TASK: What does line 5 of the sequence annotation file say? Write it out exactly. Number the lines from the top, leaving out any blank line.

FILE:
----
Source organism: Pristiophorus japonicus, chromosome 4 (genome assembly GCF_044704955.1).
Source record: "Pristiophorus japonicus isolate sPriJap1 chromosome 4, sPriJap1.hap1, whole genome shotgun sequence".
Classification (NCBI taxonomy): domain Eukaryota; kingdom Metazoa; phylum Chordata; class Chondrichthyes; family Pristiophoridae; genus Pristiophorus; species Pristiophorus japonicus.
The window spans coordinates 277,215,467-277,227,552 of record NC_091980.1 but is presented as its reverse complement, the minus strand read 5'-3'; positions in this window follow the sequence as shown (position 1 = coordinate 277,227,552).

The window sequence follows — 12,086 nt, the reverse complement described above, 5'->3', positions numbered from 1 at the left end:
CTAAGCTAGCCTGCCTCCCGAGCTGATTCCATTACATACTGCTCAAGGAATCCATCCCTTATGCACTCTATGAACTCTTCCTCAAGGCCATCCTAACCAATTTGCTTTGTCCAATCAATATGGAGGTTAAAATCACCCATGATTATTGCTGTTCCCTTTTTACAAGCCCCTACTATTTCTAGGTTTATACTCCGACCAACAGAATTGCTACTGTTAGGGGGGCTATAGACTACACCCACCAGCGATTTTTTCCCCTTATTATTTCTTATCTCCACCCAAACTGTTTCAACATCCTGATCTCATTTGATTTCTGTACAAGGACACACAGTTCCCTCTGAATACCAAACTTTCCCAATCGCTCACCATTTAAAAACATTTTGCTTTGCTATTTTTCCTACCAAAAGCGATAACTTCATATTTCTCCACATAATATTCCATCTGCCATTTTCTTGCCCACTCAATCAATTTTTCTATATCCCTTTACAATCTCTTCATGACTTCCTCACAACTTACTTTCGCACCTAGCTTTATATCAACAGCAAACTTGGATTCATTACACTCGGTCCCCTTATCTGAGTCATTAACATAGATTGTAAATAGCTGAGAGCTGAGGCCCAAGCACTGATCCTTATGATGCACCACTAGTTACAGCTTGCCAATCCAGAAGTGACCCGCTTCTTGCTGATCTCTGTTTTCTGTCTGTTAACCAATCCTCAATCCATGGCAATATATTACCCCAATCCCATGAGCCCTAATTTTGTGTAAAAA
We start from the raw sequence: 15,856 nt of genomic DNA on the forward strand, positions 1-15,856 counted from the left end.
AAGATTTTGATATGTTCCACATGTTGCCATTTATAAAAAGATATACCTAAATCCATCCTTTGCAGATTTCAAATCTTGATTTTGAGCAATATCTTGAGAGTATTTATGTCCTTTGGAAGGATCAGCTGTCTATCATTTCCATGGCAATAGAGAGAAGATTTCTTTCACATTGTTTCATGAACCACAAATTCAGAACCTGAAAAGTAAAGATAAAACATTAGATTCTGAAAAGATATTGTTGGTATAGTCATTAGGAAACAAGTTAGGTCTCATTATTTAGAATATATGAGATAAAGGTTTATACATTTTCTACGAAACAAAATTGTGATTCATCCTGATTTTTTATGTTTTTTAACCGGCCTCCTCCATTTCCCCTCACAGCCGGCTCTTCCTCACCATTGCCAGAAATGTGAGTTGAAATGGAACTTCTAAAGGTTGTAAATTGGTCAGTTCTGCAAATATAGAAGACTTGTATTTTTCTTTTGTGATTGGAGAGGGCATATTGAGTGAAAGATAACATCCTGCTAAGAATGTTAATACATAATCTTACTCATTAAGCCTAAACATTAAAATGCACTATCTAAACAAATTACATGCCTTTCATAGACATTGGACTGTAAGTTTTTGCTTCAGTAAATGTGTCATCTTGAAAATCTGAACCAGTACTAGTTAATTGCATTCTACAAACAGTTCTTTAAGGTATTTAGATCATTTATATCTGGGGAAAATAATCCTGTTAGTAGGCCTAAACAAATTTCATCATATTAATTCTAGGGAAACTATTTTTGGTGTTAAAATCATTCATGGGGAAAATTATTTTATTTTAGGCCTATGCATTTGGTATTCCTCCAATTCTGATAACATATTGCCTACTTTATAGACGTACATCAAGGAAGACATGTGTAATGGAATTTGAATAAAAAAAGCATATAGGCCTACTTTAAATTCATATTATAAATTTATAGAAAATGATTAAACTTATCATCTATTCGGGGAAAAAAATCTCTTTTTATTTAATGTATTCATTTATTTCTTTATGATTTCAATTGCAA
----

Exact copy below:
The window sequence follows — 12,086 nt, the reverse complement described above, 5'->3', positions numbered from 1 at the left end: